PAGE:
The StreamSets DataOps Platform was architected to scale to the largest workloads, particularly when working with continuous streams of data from systems such as Apache Kafka or Apache Pulsar. As well as the ability to scale, the platform offers a number of deployment options, allowing you to trade off complexity, performance, and cost. This blog entry explains how to scale StreamSets Data Collector to handle massive message throughput with Kafka and StreamSets, as recently presented in the webinar, Five Ways to Scale Kafka.
The Throughput Challenge
Any dataflow pipeline running in StreamSets Data Collector has a maximum throughput capacity in messages per unit time. Each message, or batch of messages, takes some amount of time to be processed in the pipeline – longer time to process implies lower message throughput.
Above the maximum throughput capacity, the pipeline cannot keep up with the flow of incoming messages, and back pressure is applied in the form of messages buffering in the Kafka topic. In the short term, this is not necessarily a problem – if the flow of messages into the Kafka topic falls over time, then the pipeline will be able to catch up. Where older messaging technologies struggled to manage back pressure, Kafka’s robust persistent storage has made it a fixture in many data architectures.
If the pipeline’s throughput falls below the message arrival rate indefinitely, then messages will be buffered in Kafka for increasing amounts of time, increasing latency, the amount of time required for a message to reach its eventual recipient, and ultimately overflowing Kafka’s storage.
If the message arrival rate is more than a single pipeline can handle, how do we scale the pipeline to handle more throughput? There are a variety of directions we can take.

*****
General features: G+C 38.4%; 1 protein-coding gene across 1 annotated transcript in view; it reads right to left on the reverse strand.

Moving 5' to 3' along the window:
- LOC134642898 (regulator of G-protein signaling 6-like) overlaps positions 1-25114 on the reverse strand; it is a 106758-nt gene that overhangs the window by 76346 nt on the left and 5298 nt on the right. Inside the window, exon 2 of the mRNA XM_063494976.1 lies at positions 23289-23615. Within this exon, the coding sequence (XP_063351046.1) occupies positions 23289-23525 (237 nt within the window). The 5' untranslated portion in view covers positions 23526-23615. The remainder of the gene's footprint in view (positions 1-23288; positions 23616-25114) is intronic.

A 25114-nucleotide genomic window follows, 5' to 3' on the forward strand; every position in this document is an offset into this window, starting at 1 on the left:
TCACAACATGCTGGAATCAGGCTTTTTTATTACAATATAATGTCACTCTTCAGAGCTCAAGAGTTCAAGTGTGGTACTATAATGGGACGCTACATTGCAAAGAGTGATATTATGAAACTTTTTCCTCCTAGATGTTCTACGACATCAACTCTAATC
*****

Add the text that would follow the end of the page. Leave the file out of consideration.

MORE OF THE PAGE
1. Vertical Scaling – Deploy a Bigger Box
The simplest, but often least cost-effective, option is to simply run Data Collector on a more powerful machine. You can enable concurrent message consumption in Kafka by partitioning the Kafka topic; Data Collector’s Kafka Multitopic Consumer origin can then take advantage of additional processors and memory to run several consumer threads in parallel. Kafka will distribute messages across the partitions, and the load will be shared between the consumer threads.
Note that the number of partitions and the number of consumers does not have to be equal. If the number of consumers is less than the number of partitions, then Kafka will automatically assign multiple partitions to one or more consumers. If there are more consumers than partitions, on the other hand, then some consumers will sit idle.
There are a couple of drawbacks with vertical scaling. One is that, to maximize throughput, you have to size the machine for the maximum expected load, even though the average load may be much less than the peak. In other words, your expensive big box could be mostly idle much of the time. Another drawback is that, with a single large machine, there is no fault tolerance. If the machine goes down, data stops flowing.
Horizontal Scaling – Deploy More Boxes
A more flexible, and usually more cost-effective, strategy is horizontal scaling, again partitioning the Kafka topic, but this time running the pipeline on multiple Data Collector instances.
There are a few options here, depending on the resources you have available. All of these options allow scaling with elasticity – the flexibility to add and remove capacity as requirements change over time – and can provide fault tolerance.
2. Manually Run Multiple Data Collectors
You can manually run the same pipeline on several data collectors. You will need to manually export the pipeline definition from the ‘design’ Data Collector instance, and import it into each ‘execution’ instance. Since all of the pipelines are configured with the same consumer group, Kafka will assign partitions to consumers, just as in case 1 above.
This approach is straightforward, but relies on the operator to distribute pipeline files to the Data Collector instances, and manually start and stop Data Collector instances as required.
If a single Data Collector instance goes down, Kafka will automatically assign its partition to a remaining instance; data keeps flowing, albeit at a slower rate, since fewer processing resources are available. When the operator starts the pipeline on Data Collector instance Kafka will rebalance the partitions across the consumers.